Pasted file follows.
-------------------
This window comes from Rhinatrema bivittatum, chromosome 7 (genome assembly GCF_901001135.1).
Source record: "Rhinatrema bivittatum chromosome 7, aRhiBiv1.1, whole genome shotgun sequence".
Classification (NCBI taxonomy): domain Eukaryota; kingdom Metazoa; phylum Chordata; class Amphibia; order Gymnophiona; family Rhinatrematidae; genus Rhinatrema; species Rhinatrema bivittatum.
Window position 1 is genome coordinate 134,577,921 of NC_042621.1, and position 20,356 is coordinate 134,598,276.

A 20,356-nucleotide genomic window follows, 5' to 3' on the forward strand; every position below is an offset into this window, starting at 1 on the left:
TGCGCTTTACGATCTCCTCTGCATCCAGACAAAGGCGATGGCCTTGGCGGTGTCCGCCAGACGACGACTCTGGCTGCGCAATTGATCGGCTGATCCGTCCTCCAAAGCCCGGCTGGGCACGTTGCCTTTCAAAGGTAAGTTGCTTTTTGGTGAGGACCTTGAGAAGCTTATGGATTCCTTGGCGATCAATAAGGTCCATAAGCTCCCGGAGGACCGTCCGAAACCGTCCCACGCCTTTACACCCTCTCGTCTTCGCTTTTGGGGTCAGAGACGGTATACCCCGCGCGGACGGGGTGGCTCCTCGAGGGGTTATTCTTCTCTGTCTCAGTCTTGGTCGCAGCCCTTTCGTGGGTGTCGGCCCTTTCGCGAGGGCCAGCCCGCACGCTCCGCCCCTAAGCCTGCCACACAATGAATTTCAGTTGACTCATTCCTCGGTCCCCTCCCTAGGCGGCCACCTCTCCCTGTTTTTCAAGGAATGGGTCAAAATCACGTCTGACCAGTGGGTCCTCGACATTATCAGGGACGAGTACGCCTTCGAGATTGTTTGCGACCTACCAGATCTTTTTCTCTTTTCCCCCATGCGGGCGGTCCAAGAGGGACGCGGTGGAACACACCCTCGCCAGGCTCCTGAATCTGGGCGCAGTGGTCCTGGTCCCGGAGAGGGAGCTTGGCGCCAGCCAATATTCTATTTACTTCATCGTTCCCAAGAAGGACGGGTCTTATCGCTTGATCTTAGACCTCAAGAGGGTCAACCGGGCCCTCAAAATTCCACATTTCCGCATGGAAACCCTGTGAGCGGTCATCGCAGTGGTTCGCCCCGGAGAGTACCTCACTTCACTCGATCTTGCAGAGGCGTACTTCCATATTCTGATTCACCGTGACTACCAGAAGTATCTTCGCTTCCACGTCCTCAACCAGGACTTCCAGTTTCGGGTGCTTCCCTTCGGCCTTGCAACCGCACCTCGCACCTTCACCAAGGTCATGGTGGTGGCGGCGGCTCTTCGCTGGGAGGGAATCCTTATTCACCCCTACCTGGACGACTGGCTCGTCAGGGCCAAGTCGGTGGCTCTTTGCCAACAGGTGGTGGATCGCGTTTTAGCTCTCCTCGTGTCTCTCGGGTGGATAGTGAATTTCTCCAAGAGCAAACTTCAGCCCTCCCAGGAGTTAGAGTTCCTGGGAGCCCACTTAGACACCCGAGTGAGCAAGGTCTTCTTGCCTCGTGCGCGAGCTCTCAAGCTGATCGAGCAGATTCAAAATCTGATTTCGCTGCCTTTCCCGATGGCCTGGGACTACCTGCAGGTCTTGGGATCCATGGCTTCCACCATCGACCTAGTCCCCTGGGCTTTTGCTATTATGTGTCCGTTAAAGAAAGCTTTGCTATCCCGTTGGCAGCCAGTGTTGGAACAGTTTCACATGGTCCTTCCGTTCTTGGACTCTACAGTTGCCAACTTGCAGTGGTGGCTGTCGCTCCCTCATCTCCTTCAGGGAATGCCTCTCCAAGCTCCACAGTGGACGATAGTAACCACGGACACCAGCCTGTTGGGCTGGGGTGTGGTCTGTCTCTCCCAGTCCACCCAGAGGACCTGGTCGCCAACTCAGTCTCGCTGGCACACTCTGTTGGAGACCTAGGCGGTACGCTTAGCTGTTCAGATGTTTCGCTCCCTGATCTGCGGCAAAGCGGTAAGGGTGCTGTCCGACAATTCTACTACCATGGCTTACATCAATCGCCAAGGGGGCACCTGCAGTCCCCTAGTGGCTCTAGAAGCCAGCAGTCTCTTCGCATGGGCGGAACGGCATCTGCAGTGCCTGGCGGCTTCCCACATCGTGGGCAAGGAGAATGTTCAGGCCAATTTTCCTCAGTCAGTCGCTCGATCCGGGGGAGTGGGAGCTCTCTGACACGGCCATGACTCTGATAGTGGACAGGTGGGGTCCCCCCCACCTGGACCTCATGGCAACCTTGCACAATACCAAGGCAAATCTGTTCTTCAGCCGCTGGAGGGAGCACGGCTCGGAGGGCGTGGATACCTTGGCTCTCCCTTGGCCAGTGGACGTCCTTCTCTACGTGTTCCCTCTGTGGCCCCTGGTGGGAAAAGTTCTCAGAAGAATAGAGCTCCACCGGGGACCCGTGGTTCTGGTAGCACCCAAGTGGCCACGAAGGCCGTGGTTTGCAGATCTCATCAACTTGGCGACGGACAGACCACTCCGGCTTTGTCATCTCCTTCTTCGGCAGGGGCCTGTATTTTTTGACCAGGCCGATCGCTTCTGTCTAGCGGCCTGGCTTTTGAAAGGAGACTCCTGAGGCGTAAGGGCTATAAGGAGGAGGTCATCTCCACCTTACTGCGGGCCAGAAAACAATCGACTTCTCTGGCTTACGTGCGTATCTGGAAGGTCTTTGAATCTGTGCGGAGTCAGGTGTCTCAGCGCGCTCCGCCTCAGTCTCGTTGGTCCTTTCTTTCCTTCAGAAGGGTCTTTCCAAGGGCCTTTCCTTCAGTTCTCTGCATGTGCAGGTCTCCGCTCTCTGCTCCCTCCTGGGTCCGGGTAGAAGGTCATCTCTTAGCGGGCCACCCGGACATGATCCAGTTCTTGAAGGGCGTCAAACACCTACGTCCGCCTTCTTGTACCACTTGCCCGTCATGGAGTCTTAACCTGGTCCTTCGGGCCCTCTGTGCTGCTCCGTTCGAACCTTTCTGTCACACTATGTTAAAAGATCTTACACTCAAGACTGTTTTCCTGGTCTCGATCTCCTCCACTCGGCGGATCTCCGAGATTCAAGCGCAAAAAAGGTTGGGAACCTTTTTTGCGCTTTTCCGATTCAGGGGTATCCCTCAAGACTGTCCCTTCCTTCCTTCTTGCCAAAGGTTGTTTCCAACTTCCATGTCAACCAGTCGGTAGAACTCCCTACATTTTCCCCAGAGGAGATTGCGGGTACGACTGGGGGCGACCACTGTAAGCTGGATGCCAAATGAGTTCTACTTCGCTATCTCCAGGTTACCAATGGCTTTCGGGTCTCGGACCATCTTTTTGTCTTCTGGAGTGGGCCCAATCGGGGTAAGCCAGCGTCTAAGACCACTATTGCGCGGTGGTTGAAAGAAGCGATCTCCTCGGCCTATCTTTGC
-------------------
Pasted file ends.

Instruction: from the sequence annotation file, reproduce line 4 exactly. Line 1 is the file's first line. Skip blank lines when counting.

Window position 1 is genome coordinate 134,577,921 of NC_042621.1, and position 20,356 is coordinate 134,598,276.